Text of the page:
It’s a new year but our lives are still dominated by Covid-19. Yet hope for many has been provided through the development of a number of safe and effective vaccines. The pace of vaccination in many countries, including the UK, has been staggering, with hundreds of millions of doses already distributed.
However, the rollout has also laid bare the level of global health inequality. At the end of January just 25 vaccine doses had been distributed in low-income countries, home to hundreds of millions of people around the world.(opens in a new tab)
The imbalance is shocking, not just because of its moral failings but also because it will impact our ability to end the pandemic.
We know that a global vaccine rollout will be essential to get control of the virus, so we need to make that case clear. Who better to explain why global vaccination is so important than our director, Sir Jeremy Farrar. I asked him to explain exactly why equitable vaccine access is so important, and what we need governments around the world to do to make it happen.
Jeremy was unequivocal:
'The only way to bring the pandemic to a close and improve all of our lives is to make the vaccines available to everybody. I would rather vaccinate some people in every country than all people in some countries.
'Vaccinating a lot of people in a small number of countries will not bring the pandemic to a close and in fact it will encourage the development of new variants that may escape those very vaccines.'
Jeremy called on national leaders to work together to make this happen:
'Leadership really matters. We would be better to vaccinate the whole world than only vaccinate my country or your country. That's what leadership needs to come out and say, make the case for it, and then make it happen. Then I believe those leaders would be on the right side of history.'
'For me, I think there are two really big issues on the horizon. There is growing tension about equitable access to the vaccines. The vaccines we know are in short supply. So equitable access to the vaccines, I think is one decision point in 2021 that we must get right.
'Then the second one is humility. We are facing nature and nature changes. We don’t have complete control of that. Humanity is very powerful but viruses, evolution and nature are more powerful. We must have humility and have the flexibility, the wit and the scientific background to be able to respond to whatever 2021 throws us.'
But what about the practicalities?
Jeremy was optimistic:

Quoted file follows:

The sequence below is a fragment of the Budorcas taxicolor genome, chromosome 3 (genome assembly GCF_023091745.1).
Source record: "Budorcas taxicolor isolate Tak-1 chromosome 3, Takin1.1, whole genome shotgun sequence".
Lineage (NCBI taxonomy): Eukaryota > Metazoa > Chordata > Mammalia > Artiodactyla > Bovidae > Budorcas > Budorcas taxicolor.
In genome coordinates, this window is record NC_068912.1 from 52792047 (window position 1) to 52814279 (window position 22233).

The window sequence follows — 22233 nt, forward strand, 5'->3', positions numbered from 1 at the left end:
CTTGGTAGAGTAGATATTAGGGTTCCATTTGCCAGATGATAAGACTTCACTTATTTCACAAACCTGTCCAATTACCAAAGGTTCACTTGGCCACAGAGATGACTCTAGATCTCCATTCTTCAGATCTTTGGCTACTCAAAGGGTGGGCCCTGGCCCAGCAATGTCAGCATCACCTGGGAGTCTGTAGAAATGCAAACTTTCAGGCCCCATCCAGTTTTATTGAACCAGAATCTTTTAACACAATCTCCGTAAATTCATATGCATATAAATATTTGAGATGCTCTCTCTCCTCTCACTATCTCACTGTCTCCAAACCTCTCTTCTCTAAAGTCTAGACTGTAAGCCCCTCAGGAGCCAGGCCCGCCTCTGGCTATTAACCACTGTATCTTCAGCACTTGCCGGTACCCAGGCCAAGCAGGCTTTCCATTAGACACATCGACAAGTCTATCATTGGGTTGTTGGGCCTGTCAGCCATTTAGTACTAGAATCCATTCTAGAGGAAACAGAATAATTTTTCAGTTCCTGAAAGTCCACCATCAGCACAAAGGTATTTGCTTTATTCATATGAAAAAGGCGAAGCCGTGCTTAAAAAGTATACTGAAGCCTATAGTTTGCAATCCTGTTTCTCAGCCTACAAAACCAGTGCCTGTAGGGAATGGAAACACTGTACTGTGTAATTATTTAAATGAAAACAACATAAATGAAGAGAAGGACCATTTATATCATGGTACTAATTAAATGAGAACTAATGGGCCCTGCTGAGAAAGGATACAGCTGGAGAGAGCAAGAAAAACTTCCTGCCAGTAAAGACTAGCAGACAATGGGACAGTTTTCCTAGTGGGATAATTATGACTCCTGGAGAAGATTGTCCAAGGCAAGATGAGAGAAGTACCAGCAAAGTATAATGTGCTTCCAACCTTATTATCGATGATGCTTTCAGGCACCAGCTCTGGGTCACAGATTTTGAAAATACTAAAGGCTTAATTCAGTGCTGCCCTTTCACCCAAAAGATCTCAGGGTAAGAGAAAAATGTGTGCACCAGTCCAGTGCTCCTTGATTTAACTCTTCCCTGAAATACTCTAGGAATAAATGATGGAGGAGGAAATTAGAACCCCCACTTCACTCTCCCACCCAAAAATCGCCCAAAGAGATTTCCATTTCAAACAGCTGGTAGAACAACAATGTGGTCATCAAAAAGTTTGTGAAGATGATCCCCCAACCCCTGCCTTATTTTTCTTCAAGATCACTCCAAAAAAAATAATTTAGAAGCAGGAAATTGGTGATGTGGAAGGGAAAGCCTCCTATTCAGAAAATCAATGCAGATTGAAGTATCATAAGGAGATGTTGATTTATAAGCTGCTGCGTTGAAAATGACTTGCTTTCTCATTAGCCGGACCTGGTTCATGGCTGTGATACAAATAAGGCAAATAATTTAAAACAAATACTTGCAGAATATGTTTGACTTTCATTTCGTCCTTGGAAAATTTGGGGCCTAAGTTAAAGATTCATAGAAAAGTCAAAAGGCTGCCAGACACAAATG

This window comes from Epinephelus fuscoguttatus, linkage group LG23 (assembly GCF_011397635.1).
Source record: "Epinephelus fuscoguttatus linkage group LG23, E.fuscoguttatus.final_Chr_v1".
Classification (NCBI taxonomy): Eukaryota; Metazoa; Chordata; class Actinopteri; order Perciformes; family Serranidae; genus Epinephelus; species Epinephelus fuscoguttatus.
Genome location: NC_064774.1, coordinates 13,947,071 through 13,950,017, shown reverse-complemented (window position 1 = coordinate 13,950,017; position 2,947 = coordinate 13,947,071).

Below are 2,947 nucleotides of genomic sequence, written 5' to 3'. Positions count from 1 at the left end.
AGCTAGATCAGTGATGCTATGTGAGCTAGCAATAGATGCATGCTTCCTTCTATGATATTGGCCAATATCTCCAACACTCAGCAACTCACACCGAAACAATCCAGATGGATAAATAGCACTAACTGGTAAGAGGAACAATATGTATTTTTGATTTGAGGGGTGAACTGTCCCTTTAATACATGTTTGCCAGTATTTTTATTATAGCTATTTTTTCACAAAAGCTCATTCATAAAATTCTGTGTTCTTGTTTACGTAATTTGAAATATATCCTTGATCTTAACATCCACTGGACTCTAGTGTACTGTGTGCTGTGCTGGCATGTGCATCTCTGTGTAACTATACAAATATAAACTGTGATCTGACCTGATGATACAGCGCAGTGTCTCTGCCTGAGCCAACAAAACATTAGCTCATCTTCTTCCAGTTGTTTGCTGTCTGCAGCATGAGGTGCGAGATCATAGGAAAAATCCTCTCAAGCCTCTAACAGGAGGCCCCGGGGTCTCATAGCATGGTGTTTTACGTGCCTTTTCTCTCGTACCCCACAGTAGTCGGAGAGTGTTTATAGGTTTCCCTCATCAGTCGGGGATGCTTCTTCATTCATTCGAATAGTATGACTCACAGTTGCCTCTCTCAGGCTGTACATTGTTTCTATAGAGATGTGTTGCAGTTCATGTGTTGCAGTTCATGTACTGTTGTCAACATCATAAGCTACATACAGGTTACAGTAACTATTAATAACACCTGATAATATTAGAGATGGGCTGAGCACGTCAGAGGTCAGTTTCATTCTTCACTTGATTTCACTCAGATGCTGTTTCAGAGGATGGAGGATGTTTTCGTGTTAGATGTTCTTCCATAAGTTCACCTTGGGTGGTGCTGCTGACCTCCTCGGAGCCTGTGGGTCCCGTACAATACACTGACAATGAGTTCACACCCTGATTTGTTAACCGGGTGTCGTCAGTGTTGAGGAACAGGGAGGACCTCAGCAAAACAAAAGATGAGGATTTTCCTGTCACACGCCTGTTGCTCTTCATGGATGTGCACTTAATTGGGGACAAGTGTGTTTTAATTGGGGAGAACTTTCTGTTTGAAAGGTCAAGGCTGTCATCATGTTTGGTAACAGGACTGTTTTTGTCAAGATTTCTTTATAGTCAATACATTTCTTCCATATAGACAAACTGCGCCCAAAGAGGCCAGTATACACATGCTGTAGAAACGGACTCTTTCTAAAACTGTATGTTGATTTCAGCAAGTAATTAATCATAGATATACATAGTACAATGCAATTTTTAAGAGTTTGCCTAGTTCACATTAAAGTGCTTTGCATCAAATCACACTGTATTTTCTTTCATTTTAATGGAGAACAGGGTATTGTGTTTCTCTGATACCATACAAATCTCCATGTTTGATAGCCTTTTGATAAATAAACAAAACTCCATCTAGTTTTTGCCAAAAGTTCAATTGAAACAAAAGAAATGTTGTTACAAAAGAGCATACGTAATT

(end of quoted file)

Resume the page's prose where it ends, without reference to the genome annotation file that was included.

'In 2020, the world did come together, coordinated by the World Health Organization. It brought together many of the world’s governments, it brought together many of the world’s philanthropy and it brought together many of the world’s industries and agencies.
'It’s that combination of the world coming together under the auspices of the World Health Organization in order to make fair and equitable access, that brings the pandemic to a close.'
Touching on why the Covid-19 virus mutates, Jeremy said:
'Viruses mutate randomly. There is no thinking behind it. It just happens and then those mutations give the virus an advantage. It can more easily go from me to you. It can transmit easier, it can pass to other people. Those viruses will become the dominant strains in a community.
'The best way of preventing that is to reduce the amount of virus in the world. Make the vaccines available globally and prevent those variants happening. It’s much easier to prevent than it is to respond to new variants coming into the population of viruses in the world.'
Asked whether there is a case for targeting countries where a new variant emerges with more vaccines, Jeremy replied:
'I would not wish, I think, to target particular parts of the world or particular communities. It’s crucial that we push forward with reducing the amount of virus everywhere.
'There are certain communities, senior people, people with other illnesses that are more vulnerable to getting severe illness and needing hospital, and tragically dying. And it’s very important that we protect those that are at greatest risk of ill health, wherever they are in the world. I think that’s the best way out of the pandemic.'
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